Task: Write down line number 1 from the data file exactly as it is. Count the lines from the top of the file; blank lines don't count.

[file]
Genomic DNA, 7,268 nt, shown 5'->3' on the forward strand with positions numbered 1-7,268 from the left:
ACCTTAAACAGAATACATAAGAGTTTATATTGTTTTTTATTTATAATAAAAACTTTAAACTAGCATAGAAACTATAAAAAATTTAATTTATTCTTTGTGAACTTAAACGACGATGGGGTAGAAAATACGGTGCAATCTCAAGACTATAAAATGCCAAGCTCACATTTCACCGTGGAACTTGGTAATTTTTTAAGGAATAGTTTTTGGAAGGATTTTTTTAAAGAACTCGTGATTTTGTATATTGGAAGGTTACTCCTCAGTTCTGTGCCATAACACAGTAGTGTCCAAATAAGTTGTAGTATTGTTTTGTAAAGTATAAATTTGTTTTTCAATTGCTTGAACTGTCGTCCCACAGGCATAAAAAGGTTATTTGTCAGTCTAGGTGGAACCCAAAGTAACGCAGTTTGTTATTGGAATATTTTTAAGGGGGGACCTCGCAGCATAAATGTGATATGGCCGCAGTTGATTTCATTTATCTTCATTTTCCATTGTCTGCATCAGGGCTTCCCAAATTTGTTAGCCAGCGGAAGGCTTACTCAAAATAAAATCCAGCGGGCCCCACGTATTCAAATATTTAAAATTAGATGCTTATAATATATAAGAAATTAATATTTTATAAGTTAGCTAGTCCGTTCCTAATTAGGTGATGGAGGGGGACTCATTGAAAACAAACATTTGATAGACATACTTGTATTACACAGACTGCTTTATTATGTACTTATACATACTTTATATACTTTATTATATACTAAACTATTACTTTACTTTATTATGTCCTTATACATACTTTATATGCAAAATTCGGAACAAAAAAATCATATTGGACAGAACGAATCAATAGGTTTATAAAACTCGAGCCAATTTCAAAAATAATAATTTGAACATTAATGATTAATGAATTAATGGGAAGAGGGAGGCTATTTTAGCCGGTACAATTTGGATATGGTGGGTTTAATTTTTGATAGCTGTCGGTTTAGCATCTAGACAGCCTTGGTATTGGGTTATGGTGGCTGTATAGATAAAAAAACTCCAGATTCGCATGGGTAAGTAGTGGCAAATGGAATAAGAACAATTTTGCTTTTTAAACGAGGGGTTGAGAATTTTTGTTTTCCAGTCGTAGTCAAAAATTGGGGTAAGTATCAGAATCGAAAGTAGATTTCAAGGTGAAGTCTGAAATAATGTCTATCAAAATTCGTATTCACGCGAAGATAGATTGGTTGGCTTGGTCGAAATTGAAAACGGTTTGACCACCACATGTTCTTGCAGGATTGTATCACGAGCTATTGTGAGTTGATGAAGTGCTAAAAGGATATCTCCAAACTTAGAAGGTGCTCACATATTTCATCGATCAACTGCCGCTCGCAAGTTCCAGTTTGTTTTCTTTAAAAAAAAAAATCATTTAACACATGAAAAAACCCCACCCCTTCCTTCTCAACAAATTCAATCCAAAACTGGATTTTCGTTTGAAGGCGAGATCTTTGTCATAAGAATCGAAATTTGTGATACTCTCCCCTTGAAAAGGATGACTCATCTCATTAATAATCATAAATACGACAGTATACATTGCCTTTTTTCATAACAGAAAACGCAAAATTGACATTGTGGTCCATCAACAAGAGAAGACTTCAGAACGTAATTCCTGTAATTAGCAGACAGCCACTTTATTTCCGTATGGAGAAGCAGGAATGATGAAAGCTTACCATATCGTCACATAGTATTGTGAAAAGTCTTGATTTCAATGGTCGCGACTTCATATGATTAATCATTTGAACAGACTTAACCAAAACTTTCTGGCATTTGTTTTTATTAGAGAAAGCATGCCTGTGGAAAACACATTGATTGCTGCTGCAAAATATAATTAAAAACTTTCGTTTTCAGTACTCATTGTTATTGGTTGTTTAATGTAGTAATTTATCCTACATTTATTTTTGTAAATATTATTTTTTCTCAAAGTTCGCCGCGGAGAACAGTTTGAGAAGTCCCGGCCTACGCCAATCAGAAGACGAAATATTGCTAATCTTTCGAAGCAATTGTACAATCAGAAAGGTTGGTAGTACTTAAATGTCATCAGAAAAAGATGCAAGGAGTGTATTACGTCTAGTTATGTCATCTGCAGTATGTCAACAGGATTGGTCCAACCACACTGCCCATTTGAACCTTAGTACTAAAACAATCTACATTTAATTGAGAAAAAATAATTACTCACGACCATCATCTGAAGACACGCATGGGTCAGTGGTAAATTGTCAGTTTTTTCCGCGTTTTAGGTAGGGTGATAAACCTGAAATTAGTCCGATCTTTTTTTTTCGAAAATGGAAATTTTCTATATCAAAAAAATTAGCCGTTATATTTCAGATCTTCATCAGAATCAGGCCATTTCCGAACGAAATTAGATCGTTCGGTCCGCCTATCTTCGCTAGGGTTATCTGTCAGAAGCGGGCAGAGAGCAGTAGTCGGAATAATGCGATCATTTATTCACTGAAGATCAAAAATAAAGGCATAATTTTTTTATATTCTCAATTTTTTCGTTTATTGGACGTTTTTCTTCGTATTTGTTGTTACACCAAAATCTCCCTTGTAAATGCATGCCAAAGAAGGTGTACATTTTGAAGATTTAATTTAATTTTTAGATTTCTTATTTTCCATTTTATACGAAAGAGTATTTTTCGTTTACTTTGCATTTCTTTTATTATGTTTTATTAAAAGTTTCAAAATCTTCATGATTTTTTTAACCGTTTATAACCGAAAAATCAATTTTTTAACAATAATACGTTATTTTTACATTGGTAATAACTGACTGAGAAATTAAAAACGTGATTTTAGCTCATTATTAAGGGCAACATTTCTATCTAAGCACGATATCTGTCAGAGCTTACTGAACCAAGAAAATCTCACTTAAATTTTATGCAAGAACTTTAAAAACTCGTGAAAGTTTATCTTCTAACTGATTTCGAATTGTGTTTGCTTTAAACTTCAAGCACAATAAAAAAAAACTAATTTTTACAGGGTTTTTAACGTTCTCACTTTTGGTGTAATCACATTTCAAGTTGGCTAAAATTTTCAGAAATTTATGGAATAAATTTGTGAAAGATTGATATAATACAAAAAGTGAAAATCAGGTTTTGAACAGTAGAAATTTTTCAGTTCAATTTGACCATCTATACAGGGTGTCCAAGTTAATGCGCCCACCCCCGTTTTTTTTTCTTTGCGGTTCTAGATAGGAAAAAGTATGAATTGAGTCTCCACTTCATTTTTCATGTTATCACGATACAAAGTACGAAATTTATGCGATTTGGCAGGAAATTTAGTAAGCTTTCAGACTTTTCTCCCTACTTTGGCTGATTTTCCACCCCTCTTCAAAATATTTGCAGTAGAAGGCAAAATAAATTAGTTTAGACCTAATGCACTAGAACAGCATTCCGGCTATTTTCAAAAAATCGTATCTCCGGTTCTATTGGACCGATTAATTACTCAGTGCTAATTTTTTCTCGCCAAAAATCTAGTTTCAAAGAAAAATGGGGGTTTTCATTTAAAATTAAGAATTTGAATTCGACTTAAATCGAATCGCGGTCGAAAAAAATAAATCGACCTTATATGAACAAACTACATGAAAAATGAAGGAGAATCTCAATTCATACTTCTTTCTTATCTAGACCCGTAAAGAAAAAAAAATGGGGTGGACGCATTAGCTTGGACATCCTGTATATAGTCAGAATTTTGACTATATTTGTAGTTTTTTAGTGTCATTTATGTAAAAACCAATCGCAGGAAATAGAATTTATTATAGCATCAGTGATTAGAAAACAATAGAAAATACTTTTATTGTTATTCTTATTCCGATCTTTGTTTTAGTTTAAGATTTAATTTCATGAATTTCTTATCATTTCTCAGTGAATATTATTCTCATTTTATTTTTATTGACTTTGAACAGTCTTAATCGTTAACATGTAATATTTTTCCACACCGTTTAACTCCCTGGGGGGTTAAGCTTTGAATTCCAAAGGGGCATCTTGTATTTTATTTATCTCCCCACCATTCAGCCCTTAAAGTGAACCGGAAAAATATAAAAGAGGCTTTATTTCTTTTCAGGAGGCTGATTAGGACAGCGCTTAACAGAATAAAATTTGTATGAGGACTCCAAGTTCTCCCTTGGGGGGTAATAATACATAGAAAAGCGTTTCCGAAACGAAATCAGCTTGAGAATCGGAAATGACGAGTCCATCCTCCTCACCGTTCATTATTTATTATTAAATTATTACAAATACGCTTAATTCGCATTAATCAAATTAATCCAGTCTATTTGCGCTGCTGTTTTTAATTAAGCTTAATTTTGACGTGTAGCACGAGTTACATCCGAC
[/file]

Genomic DNA, 7,268 nt, shown 5'->3' on the forward strand with positions numbered 1-7,268 from the left: